Chitosan-coated selenium nanoparticles for brain cancer therapy
Glioblastomas are difficult to treat due to the blood-brain barrier and drug resistance. To improve the efficacy of treating glioblastomas with selenium nanoparticles (Se-NPs), Se-NPs were coated with chitosan in the presented study.
INHIBITING METASTASIS AND IMPROVING CHEMOSENSITIVITY VIA CHITOSAN-COATED SELENIUM NANOPARTICLES FOR BRAIN CANCER THERAPY
Dana, P.; Pimpha, N.; Chaipuang, A.; Thumrongsiri, N.; Tanyapanyachon, P.; Taweechaipaisankul, A.; Chonniyom, W.; Watcharadulyarat, N.; Sathornsumetee, S.; Saengkrit, N. Inhibiting metastasis and improving chemosensitivity via chitosan-coated selenium nanoparticles for brain cancer therapy. Nanomaterials 2022, 12, 2606. https://doi.org/10.3390/nano12152606
Glioblastoma is the most common and aggressive type of malignant brain tumor in adults. Besides a poor quality of life, the chances of survival are low. This is due to problems in treatment, on the one hand drug resistance occurs, on the other hand only about 1 % of the drug reaches its destination due to the blood-brain barrier. For this reason, new strategies are urgently needed to enable more efficient treatment.
Selenium (Se) is an essential element needed by the body to maintain its functions. Due to its pro-oxidant properties, Se is used as an adjuvant in chemo- and radiotherapy of e.g. liver, breast or brain cancer. However, Se is toxic in high doses and its uptake is difficult to regulate.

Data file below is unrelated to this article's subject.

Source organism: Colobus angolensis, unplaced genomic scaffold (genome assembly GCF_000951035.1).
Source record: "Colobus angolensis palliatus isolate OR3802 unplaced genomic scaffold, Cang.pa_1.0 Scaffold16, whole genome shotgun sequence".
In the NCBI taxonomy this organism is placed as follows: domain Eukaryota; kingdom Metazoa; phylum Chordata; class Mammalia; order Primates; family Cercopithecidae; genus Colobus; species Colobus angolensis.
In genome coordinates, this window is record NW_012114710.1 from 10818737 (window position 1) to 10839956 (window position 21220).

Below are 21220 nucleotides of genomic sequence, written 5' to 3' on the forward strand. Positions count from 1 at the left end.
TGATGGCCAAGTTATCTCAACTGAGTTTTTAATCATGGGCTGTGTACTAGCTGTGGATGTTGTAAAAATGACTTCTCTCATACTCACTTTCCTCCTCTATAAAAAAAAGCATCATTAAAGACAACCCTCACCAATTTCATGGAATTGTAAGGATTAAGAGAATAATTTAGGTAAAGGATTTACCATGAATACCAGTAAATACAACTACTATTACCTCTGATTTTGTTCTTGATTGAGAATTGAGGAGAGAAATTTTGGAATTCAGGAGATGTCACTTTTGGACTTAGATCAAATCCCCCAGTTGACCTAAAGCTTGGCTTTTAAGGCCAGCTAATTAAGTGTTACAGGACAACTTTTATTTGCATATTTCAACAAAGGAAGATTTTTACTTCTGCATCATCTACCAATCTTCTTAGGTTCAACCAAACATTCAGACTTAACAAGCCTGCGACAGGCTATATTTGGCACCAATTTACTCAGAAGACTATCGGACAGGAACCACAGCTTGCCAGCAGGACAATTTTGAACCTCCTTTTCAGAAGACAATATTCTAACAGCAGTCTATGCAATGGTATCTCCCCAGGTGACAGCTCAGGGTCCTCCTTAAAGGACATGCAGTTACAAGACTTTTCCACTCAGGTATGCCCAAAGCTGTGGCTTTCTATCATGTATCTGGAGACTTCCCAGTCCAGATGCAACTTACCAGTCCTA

To reduce toxicity and improve biocompatibility, Se can be bound to nanoparticles (NPs). In vivo and in vitro, SeNPs have already been shown to have good efficiency and tolerable toxicity. To further improve the stability and therapeutic effect of SeNPs, the surface of these can be optimized with polymers such as chitosan.
In the presented study, the inhibitory effect of chitosan-coated SeNPs on the aggressiveness of GBM cells in terms of cell proliferation, migration and invasion is investigated in a 3D spheroid tumor model.
- CS-SeNPs showed significantly reduced particle diameter at 88.66 ± 0.65 nm, 88.90 ± 0.57 nm, and 91.45 ± 2.57 nm compared to Se-NPs (417.60 ± 46.17 nm)
- Reduced PDI between 0.2±0.01 and 0.23±0.02 (SeNPs: 0.48 ± 0.08) indicates improved particle stability
- Stable particle size and zeta potential of more than 30 mV over 15 days.
- 2% CS-SeNPs showed great selectivity between U87 cells (glioblastoma cells) and fibroblasts (healthy cells) with the lowest cell viability of U87 cells and at the same time the lowest cytotoxicity to fibroblasts
- Improvement of the sensitivity of U87 cells to the chemotherapeutic agent 5-fluorouracil by 0.2% CS-SeNPs
- Inhibition of cell migration and cell invasion of glioblastoma cells by inhibition of MMP-2/9 activities
- Enhancement of cellular uptake of CS-SeNPs in U87 cells by chitosan coating.
- In vitro evidence that CS-SeNPs are potentially able to cross the blood-brain barrier
Summary: In the presented study, CS-SeNPs were successfully synthesized, which exhibited improved stability and smaller size compared to SeNPs. Moreover, 0.2% CS-SeNPs in particular showed improved antitumor activity against glioblastoma cells with only minor effects on fibroblasts. In an in vitro model, possible transport across the blood-brain barrier was demonstrated, which is essential for more efficient treatment of glioblastoma. To further assess the potential of CS-SeNPs further experiments in vivo have to be performed.